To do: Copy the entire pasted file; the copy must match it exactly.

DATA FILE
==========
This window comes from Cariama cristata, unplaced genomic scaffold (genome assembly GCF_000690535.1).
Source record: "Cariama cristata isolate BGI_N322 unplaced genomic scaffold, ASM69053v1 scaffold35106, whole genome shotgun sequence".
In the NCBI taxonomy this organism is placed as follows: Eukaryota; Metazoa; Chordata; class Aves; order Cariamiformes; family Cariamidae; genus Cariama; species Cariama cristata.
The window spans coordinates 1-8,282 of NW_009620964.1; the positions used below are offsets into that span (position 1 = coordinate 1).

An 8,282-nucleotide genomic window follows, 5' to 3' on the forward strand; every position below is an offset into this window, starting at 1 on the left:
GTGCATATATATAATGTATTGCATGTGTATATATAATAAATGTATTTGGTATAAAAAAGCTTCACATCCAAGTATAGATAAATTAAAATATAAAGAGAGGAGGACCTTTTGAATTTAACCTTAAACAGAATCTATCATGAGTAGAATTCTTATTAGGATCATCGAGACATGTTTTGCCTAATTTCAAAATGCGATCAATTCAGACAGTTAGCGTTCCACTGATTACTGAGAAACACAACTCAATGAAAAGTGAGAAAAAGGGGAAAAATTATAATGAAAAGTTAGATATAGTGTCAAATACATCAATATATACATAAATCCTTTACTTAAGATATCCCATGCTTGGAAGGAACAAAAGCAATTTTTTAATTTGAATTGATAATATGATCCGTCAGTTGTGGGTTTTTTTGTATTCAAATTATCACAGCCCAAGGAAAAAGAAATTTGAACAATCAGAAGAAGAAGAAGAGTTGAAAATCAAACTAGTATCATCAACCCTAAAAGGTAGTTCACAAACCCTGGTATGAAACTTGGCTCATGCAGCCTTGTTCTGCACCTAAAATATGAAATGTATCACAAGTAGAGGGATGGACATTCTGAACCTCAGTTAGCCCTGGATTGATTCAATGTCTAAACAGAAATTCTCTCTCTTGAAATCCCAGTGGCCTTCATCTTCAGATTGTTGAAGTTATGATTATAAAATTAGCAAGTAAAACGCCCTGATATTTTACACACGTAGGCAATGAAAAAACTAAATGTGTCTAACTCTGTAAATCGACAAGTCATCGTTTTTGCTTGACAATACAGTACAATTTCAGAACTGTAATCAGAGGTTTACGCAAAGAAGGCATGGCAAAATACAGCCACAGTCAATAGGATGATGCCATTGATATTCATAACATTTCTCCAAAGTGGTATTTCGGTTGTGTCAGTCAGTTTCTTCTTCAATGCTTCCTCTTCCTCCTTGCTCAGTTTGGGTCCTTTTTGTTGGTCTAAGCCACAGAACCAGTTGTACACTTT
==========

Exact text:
This window comes from Cariama cristata, unplaced genomic scaffold (genome assembly GCF_000690535.1).
Source record: "Cariama cristata isolate BGI_N322 unplaced genomic scaffold, ASM69053v1 scaffold35106, whole genome shotgun sequence".
In the NCBI taxonomy this organism is placed as follows: Eukaryota; Metazoa; Chordata; class Aves; order Cariamiformes; family Cariamidae; genus Cariama; species Cariama cristata.
The window spans coordinates 1-8,282 of NW_009620964.1; the positions used below are offsets into that span (position 1 = coordinate 1).

An 8,282-nucleotide genomic window follows, 5' to 3' on the forward strand; every position below is an offset into this window, starting at 1 on the left:
GTGCATATATATAATGTATTGCATGTGTATATATAATAAATGTATTTGGTATAAAAAAGCTTCACATCCAAGTATAGATAAATTAAAATATAAAGAGAGGAGGACCTTTTGAATTTAACCTTAAACAGAATCTATCATGAGTAGAATTCTTATTAGGATCATCGAGACATGTTTTGCCTAATTTCAAAATGCGATCAATTCAGACAGTTAGCGTTCCACTGATTACTGAGAAACACAACTCAATGAAAAGTGAGAAAAAGGGGAAAAATTATAATGAAAAGTTAGATATAGTGTCAAATACATCAATATATACATAAATCCTTTACTTAAGATATCCCATGCTTGGAAGGAACAAAAGCAATTTTTTAATTTGAATTGATAATATGATCCGTCAGTTGTGGGTTTTTTTGTATTCAAATTATCACAGCCCAAGGAAAAAGAAATTTGAACAATCAGAAGAAGAAGAAGAGTTGAAAATCAAACTAGTATCATCAACCCTAAAAGGTAGTTCACAAACCCTGGTATGAAACTTGGCTCATGCAGCCTTGTTCTGCACCTAAAATATGAAATGTATCACAAGTAGAGGGATGGACATTCTGAACCTCAGTTAGCCCTGGATTGATTCAATGTCTAAACAGAAATTCTCTCTCTTGAAATCCCAGTGGCCTTCATCTTCAGATTGTTGAAGTTATGATTATAAAATTAGCAAGTAAAACGCCCTGATATTTTACACACGTAGGCAATGAAAAAACTAAATGTGTCTAACTCTGTAAATCGACAAGTCATCGTTTTTGCTTGACAATACAGTACAATTTCAGAACTGTAATCAGAGGTTTACGCAAAGAAGGCATGGCAAAATACAGCCACAGTCAATAGGATGATGCCATTGATATTCATAACATTTCTCCAAAGTGGTATTTCGGTTGTGTCAGTCAGTTTCTTCTTCAATGCTTCCTCTTCCTCCTTGCTCAGTTTGGGTCCTTTTTGTTGGTCTAAGCCACAGAACCAGTTGTACACTTT